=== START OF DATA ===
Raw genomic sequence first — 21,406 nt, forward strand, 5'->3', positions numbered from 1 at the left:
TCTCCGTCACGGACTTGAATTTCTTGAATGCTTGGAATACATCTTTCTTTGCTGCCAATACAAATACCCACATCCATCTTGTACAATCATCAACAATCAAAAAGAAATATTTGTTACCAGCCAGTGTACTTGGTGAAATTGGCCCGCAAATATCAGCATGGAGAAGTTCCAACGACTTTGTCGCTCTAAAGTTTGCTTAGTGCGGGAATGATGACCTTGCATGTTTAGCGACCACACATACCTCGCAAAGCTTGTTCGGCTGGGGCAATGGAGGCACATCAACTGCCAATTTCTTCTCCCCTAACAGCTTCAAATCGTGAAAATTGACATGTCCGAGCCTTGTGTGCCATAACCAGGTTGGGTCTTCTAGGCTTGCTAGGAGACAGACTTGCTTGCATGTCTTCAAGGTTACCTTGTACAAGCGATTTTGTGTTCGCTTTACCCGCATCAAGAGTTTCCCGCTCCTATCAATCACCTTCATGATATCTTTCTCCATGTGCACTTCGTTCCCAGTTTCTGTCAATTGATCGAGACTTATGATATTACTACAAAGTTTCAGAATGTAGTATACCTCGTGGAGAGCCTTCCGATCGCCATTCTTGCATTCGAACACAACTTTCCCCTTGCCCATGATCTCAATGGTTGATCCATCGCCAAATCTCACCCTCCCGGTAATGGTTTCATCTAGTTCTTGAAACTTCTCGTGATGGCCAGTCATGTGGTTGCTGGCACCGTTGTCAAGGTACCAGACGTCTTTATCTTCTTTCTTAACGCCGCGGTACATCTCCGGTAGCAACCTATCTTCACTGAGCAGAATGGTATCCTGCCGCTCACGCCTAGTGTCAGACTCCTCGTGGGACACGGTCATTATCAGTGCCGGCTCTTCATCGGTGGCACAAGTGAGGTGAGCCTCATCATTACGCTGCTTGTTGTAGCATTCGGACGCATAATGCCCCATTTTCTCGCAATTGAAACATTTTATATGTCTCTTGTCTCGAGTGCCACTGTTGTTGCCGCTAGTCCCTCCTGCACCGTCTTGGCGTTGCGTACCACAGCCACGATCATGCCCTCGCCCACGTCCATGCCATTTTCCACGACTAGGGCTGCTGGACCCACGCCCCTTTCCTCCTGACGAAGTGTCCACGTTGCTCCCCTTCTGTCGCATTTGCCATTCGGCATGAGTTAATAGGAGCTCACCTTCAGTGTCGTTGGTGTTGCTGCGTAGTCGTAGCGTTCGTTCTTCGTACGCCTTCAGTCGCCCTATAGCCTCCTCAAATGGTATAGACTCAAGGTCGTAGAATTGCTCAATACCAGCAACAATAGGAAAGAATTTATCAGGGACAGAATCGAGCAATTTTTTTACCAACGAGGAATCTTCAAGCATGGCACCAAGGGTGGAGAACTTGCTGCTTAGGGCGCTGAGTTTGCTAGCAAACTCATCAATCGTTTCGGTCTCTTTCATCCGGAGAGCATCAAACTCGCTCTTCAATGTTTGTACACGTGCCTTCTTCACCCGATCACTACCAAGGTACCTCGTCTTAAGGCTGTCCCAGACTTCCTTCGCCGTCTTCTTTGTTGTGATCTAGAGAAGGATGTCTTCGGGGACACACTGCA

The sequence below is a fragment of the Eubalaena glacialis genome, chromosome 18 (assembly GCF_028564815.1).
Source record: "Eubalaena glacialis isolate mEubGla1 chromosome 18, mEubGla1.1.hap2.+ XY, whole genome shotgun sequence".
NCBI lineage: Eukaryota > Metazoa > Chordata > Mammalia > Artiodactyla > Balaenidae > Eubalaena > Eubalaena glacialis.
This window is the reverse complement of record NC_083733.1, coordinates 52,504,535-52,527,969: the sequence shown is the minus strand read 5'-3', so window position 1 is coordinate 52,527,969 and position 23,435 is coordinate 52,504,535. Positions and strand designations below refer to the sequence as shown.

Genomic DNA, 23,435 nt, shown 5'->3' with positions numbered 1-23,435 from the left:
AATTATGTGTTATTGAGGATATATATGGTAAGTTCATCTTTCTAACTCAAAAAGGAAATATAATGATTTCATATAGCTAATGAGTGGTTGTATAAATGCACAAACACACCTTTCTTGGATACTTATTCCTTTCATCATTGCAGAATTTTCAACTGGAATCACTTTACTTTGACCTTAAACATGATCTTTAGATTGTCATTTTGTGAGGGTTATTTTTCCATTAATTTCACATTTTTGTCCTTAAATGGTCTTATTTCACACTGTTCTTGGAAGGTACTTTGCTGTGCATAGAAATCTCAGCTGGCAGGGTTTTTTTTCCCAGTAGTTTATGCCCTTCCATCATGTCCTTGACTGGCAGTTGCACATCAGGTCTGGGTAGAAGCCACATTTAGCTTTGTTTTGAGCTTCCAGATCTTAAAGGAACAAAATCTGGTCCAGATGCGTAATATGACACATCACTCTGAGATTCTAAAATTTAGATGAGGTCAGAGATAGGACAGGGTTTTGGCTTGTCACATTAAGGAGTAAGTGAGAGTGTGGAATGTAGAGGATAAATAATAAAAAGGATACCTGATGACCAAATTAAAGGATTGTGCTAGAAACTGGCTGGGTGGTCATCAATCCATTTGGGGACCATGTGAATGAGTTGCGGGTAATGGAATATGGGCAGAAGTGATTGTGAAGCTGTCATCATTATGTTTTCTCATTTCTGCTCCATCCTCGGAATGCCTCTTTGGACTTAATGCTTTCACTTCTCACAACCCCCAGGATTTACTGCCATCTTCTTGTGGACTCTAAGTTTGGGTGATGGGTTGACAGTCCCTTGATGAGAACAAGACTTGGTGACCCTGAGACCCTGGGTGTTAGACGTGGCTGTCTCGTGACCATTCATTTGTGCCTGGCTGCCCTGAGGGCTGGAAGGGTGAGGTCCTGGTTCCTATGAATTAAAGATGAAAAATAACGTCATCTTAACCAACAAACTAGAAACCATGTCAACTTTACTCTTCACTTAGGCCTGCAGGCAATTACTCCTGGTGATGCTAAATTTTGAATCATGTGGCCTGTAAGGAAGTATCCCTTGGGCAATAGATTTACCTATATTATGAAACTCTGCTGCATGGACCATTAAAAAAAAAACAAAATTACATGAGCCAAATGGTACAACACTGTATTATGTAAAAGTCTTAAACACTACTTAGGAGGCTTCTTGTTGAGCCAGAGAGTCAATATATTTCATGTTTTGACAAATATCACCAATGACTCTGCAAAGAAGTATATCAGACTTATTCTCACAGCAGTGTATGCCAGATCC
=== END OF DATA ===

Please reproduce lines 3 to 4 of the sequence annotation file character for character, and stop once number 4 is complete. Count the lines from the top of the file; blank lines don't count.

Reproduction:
The sequence below is a fragment of the Eubalaena glacialis genome, chromosome 18 (assembly GCF_028564815.1).
Source record: "Eubalaena glacialis isolate mEubGla1 chromosome 18, mEubGla1.1.hap2.+ XY, whole genome shotgun sequence".